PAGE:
Right to left: Bel, Yarhibol, Aglibol and Baalshamin
Baalshamin (center), Aglibol (left) and Malakbel (right)
An Altar found in Trastevere
dedicated to Malakbel bearing the epithet Sol Sanctissimus
Palmyra's gods were primarily part of the northwestern Semitic pantheon, with the addition of gods from the Mesopotamian and Arab pantheons. The city's chief pre-Hellenistic deity was called Bol, an abbreviation of Baal (a northwestern Semitic honorific). The Babylonian cult of Bel-Marduk influenced the Palmyrene religion and by 217 BC the chief deity's name was changed to Bel. This did not indicate the replacing of the northwestern Semitic Bol with a Mesopotamian deity, but was a mere change in the name.
Second in importance, after the supreme deity, were over sixty ancestral gods of the Palmyrene clans. Palmyra had unique deities, such as the god of justice and Efqa's guardian Yarhibol, the sun god Malakbel, and the moon god Aglibol. Palmyrenes worshiped regional deities, including the greater Levantine gods Astarte, Baal-hamon, Baalshamin and Atargatis; the Babylonian gods Nabu and Nergal, and the Arab Azizos, Arsu, Šams and Al-lāt.
The deities worshiped in the countryside were depicted as camel or horse riders and bore Arab names. The nature of those deities is uncertain as only names are known, most importantly Abgal. The Palmyrene pantheon included
ginnaye (some were given the designation "Gad"), a group of lesser deities popular in the countryside, who were similar to the Arab jinn and the Roman genius. Ginnaye were believed to have the appearance and behavior of humans, similar to Arab jinn. Unlike jinn, however, the ginnaye could not possess or injure humans. Their role was similar to the Roman genius: tutelary deities who guarded individuals and their caravans, cattle and villages.
Although the Palmyrenes worshiped their deities as individuals, some were associated with other gods. Bel had
Astarte-Belti as his consort, and formed a triple deity with Aglibol and Yarhibol (who became a sun god in his association with Bel). Malakbel was part of many associations, pairing with
Gad Taimi and Aglibol, and forming a triple deity with Baalshamin and Aglibol. Palmyra hosted an Akitu (spring festival) each Nisan. Each of the city's four-quarters had a sanctuary for a deity considered ancestral to the resident tribe; Malakbel and Aglibol's sanctuary was in the Komare quarter. The Baalshamin sanctuary was in the Ma'zin quarter, the Arsu sanctuary in the Mattabol quarter, and the Atargatis sanctuary in the fourth tribe's quarter.[note 36]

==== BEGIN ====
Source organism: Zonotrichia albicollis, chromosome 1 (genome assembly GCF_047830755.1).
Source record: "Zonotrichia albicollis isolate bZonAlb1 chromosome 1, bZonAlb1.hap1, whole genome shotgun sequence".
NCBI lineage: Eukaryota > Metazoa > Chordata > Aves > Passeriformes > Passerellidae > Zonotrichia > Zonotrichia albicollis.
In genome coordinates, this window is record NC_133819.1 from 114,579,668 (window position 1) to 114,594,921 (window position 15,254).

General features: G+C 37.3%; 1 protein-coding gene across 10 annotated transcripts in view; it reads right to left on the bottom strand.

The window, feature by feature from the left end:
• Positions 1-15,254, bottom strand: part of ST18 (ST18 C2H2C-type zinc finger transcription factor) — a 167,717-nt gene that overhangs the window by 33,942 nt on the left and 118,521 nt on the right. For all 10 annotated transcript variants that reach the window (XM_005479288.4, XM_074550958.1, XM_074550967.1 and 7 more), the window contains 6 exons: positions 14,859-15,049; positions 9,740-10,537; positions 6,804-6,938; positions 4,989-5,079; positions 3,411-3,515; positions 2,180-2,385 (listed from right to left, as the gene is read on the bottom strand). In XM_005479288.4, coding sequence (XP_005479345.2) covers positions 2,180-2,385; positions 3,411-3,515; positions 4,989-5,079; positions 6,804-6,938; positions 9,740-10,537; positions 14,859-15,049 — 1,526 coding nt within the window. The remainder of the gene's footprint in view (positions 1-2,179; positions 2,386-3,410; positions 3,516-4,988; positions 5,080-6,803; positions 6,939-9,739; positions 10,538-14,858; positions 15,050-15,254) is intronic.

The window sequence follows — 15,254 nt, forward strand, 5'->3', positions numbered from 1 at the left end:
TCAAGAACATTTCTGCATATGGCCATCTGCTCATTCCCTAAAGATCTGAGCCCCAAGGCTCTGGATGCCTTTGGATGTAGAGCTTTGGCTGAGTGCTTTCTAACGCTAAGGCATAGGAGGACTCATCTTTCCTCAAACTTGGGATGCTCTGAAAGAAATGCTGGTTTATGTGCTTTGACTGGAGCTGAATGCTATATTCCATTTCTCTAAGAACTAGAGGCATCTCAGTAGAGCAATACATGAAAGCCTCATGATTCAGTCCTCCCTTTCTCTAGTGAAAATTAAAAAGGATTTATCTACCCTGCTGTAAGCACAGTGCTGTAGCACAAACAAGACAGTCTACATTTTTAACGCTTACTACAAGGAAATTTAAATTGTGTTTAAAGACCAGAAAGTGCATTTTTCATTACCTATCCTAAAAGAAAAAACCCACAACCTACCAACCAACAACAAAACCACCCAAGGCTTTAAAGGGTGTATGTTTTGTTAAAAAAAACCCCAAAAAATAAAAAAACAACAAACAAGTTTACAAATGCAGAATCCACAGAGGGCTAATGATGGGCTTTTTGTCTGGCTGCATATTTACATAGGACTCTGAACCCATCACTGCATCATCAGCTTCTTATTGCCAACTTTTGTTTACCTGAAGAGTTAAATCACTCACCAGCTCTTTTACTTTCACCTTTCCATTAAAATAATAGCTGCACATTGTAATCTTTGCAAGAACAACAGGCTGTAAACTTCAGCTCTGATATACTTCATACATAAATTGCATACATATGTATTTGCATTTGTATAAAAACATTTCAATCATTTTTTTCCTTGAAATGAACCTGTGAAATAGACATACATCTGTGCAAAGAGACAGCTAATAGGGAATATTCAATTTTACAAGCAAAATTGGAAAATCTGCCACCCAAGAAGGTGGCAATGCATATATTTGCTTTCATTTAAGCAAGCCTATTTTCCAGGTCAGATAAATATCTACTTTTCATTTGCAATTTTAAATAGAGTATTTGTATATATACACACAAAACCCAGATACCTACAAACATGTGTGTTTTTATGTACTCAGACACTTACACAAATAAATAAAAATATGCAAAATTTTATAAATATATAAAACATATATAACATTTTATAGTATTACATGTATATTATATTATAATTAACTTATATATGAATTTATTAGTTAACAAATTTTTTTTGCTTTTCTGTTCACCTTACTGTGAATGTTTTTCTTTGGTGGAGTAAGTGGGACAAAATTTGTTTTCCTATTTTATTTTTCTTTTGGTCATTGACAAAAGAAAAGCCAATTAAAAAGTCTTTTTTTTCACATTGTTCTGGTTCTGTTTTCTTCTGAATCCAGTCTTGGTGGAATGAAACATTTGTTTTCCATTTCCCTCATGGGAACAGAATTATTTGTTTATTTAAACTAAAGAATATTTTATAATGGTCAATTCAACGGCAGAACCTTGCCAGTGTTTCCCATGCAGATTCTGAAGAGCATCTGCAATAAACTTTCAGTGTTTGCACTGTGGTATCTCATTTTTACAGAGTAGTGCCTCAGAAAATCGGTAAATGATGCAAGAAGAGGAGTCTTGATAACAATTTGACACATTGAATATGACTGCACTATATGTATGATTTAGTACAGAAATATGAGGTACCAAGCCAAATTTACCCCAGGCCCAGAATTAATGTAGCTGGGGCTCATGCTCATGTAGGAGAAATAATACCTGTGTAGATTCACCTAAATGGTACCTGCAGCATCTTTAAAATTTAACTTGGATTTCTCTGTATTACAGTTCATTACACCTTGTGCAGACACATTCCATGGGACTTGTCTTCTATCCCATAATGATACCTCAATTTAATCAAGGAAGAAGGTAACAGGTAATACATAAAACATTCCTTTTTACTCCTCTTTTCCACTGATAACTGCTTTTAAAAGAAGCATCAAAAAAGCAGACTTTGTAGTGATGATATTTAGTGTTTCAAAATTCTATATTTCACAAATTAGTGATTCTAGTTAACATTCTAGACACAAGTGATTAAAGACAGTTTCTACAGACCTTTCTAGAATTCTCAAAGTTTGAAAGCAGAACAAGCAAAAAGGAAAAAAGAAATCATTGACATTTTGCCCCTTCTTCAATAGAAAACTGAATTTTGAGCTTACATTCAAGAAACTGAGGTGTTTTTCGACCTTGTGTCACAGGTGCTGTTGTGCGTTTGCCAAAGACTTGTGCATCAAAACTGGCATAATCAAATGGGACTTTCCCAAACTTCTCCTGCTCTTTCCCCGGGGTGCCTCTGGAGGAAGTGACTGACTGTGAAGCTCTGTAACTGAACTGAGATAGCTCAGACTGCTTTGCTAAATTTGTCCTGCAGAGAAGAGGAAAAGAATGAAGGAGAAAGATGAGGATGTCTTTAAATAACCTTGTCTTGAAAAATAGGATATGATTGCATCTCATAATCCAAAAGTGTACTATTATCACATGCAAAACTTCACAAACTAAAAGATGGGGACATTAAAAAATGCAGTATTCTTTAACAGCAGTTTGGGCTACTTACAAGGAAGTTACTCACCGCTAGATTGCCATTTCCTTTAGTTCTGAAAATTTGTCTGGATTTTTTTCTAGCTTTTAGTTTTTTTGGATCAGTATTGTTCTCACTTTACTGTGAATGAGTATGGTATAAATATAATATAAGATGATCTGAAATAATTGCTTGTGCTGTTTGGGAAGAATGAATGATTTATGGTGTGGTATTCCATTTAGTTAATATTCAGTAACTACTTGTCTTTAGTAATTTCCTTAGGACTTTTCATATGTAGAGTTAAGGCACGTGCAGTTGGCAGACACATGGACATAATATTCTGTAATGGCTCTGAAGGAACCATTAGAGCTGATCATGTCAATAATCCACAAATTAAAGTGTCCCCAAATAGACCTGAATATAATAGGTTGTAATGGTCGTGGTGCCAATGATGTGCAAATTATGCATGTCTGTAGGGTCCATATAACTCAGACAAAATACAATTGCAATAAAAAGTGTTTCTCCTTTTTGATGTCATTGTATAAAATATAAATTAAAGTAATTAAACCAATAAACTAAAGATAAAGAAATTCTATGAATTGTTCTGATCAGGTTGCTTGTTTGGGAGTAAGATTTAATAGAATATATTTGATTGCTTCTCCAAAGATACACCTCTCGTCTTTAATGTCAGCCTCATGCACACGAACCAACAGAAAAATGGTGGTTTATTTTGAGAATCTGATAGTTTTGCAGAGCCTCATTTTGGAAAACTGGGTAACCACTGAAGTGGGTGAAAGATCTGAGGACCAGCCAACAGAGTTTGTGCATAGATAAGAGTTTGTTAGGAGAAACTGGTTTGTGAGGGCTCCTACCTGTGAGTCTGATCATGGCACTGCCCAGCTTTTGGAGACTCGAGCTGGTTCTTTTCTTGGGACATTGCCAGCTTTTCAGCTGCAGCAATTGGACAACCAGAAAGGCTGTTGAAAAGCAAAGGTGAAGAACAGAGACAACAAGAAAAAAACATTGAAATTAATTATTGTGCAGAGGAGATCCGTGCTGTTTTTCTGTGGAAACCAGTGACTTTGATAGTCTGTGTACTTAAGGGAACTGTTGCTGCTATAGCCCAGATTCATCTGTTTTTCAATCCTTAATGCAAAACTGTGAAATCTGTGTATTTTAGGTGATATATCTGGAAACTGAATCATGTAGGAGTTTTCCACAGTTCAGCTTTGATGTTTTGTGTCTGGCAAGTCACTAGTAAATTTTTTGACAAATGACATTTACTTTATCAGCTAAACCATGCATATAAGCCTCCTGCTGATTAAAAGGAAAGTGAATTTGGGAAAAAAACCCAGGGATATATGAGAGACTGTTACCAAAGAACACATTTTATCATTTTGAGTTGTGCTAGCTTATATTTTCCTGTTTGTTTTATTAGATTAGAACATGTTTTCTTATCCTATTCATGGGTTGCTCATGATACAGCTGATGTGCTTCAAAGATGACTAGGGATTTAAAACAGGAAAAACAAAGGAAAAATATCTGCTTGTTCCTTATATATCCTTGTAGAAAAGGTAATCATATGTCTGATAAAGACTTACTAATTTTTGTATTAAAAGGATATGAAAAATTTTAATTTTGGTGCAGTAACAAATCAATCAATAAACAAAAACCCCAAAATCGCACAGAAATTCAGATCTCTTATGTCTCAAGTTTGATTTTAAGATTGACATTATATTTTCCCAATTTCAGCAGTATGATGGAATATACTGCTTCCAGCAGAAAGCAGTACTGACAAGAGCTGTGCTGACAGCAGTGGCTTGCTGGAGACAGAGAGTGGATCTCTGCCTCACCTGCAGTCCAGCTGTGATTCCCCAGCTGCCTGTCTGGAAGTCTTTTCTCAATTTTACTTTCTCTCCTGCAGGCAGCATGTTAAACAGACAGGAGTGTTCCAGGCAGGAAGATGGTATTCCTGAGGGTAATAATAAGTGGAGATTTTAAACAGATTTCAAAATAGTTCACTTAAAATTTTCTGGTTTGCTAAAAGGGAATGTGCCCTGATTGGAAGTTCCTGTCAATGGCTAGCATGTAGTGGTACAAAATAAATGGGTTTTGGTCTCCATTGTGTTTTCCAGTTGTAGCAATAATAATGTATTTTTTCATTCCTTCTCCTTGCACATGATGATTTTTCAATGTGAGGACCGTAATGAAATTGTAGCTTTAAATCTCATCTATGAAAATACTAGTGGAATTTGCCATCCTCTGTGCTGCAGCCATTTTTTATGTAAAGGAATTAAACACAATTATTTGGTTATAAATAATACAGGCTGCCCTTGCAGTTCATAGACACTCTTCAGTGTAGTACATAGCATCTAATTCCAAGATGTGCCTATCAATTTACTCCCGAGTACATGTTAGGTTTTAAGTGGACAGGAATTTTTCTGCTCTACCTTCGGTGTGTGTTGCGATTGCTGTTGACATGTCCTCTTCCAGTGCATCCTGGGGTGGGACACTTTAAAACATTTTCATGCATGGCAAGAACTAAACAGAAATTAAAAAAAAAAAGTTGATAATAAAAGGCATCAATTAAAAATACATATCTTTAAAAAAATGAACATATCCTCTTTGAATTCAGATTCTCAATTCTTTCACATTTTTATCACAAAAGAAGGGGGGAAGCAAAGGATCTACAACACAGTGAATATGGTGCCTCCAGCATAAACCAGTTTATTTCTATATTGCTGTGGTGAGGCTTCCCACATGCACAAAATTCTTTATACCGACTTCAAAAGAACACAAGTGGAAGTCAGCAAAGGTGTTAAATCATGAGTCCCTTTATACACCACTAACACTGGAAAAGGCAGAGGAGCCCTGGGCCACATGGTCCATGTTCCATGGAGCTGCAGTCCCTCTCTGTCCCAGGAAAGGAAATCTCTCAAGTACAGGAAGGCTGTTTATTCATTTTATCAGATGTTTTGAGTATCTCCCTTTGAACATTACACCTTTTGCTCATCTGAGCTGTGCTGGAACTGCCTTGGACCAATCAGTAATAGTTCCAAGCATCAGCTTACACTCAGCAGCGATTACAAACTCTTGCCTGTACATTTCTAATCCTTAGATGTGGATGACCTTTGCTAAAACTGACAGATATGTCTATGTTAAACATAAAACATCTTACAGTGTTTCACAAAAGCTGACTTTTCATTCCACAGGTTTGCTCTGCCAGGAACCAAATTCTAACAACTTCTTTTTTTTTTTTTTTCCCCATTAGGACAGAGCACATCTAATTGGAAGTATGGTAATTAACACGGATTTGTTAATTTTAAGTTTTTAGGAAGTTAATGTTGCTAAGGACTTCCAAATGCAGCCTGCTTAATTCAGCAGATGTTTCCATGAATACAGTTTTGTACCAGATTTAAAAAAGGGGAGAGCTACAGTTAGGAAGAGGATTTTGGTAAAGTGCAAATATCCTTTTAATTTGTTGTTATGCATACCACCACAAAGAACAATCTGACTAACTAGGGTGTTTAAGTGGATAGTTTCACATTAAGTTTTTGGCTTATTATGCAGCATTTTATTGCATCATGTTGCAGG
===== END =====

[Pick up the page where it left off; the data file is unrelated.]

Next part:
The priests of Palmyra were selected from the city's leading families, and are recognized in busts through their headdresses which have the shape of a polos adorned with laurel wreath or other tree made of bronze among other elements. The high priest of Bel's temple was the highest religious authority and headed the clergy of priests who were organized into collegia each headed by a higher priest. The personnel of Efqa spring's sanctuary dedicated to Yarhibol belonged to a special class of priests as they were oracles. Palmyra's paganism was replaced with Christianity as the religion spread across the Roman Empire, and a bishop was reported in the city by 325. Although most temples became churches, the Temple of Al-lāt was destroyed in 385 at the order of Maternus Cynegius (the eastern praetorian prefect). After the Muslim conquest in 634 Islam gradually replaced Christianity, and the last known bishop of Palmyra was consecrated in 818.
Malakbel and the Roman Sol Invictus
In 274, following his victory over Palmyra, Aurelian dedicated a large temple of Sol Invictus in Rome; most scholars consider Aurelian's Sol Invictus to be of Syrian origin, either a continuation of emperor Elagabalus cult of Sol Invictus Elagabalus, or Malakbel of Palmyra. The Palmyrene deity was commonly identified with the Roman god Sol and he had a temple dedicated for him on the right bank of the Tiber since the second century. Also, he bore the epithet Invictus and was known with the name Sol "Sanctissimus", the latter was an epithet Aurelian bore on an inscription from Capena.
The position of the Palmyrene deity as Aurelian's Sol Invictus is inferred from a passage by Zosimus reading: "and the magnificent temple of the sun he (i.e. Aurelian) embellished with votive gifts from Palmyra, setting up statues of Helios and Bel". Three deities from Palmyra exemplified solar features: Malakbel, Yarhibol and Šams, hence the identification of the Palmyrene Helios appearing in Zosimus' work with Malakbel. Some scholars criticize the notion of Malakbel's identification with Sol Invictus; according to
Gaston Halsberghe, the cult of Malakbel was too local for it to become an imperial Roman god and Aurelian's restoration of Bel's temple and sacrifices dedicated to Malakbel were a sign of his attachment to the sun god in general and his respect to the many ways in which the deity was worshiped.
Richard Stoneman suggested another approach in which Aurelian simply borrowed the imagery of Malakbel to enhance his own solar deity. The relation between Malakbel and Sol Invictus can not be confirmed and will probably remain unresolved.